A comparison of annual South Pacific island and ocean surface temperatures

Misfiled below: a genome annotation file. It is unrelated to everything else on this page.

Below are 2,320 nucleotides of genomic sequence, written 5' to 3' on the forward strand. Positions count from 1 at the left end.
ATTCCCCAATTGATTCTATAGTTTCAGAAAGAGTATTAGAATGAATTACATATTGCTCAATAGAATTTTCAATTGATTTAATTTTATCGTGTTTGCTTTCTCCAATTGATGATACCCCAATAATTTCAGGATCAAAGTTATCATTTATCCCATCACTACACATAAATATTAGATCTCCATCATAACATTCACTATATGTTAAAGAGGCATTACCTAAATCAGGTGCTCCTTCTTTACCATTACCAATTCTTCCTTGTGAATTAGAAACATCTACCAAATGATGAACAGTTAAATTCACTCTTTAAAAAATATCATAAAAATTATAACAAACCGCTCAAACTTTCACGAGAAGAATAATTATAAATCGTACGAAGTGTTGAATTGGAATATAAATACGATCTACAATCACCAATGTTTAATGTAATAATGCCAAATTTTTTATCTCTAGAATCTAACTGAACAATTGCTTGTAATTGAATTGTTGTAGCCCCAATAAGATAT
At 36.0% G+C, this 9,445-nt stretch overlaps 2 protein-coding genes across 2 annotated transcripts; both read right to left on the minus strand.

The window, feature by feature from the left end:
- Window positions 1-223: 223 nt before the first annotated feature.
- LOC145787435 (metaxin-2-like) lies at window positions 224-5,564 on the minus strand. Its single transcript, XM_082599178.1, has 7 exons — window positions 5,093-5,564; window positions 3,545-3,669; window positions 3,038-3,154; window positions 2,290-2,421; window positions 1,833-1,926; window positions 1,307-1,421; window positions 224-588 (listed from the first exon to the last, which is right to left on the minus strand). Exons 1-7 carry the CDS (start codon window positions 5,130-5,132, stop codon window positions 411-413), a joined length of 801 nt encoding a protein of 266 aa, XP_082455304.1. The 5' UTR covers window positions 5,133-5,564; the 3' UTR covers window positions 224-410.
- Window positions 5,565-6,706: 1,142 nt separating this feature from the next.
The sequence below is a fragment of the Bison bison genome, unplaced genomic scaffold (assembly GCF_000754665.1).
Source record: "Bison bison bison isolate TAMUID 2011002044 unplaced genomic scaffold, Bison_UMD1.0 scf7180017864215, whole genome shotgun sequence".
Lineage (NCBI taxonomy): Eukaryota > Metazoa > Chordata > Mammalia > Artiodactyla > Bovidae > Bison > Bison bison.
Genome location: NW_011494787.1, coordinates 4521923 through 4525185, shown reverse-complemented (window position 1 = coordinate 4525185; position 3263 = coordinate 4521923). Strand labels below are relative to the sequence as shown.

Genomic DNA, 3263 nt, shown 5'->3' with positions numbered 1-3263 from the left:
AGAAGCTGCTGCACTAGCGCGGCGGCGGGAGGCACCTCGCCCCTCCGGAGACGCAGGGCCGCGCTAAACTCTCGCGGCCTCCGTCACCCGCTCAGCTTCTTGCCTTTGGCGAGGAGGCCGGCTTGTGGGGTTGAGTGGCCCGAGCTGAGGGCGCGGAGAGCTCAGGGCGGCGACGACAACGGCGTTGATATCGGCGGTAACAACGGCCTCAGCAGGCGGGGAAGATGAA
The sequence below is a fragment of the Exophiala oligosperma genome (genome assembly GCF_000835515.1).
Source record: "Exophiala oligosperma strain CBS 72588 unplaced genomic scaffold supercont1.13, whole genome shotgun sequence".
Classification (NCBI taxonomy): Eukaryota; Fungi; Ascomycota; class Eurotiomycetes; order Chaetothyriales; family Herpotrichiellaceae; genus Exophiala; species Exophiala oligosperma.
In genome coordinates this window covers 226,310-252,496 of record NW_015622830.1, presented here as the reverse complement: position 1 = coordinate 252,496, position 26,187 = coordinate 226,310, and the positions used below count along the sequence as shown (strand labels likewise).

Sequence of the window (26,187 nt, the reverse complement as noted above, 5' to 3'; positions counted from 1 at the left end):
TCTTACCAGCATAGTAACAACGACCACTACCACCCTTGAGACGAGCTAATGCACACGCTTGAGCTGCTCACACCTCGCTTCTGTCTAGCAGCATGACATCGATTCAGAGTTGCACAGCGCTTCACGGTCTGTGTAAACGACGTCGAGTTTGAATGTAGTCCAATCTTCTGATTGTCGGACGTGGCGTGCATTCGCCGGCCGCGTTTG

We compare annual air temperatures from South Pacific Islands with surrounding sea surface (SST) and night marine air temperature (NMAT) data over an area of about 21 million km2 using recently improved marine datasets. Sub-decadal and multidecadal (trend) time scales are highlighted and we include tests of the SST bias correction method of Folland and Parker (1995). A major finding is a narrow zone of low correlation between SST and NMAT near the South Pacific Convergence Zone (SPCZ). Here there are locally poor or even negative correlations between island temperatures and adjacent SST. This behaviour is partly due to low interannual variance in this region. In addition, some island temperatures are poorly correlated with adjacent SST or NMAT, being much better correlated with marine temperatures some distance away. When the South Pacific area is divided into four large zones, and seven islands in the SPCZ region are rejected because they show spatially coherent correlation maxima with distant rather than adjacent marine data, sub-decadal variability and trends in island temperature and corrected SST agree quite well. North east of the SPCZ, marine and island temperatures have little trend, or a reduction, until near 1970 and then show a rising trend. Two regions near the SPCZ have trends that are more complex (or sometimes absent) with a fairly low agreement between trends in the three types of temperature data in one region but mostly good agreement in the other. To the south west, an unsteady rising trend is seen since 1900. This appears to have recently slowed and is quite different in character from the behaviour of the zone north east of the SPCZ. The results show that the island and ocean surface temperatures have increased by 0.6 - 0.8°C since 1910 throughout a large part of the South Pacific. Pre-1942 uncorrected tropical SST is too cool relative to island air temperatures, indicating that the relatively large positive bias corrections applied to SST in the tropics have skill. A key conclusion is that the SPCZ represents a major discontinuity in decadal-scale temperature trends within the Southwest Pacific.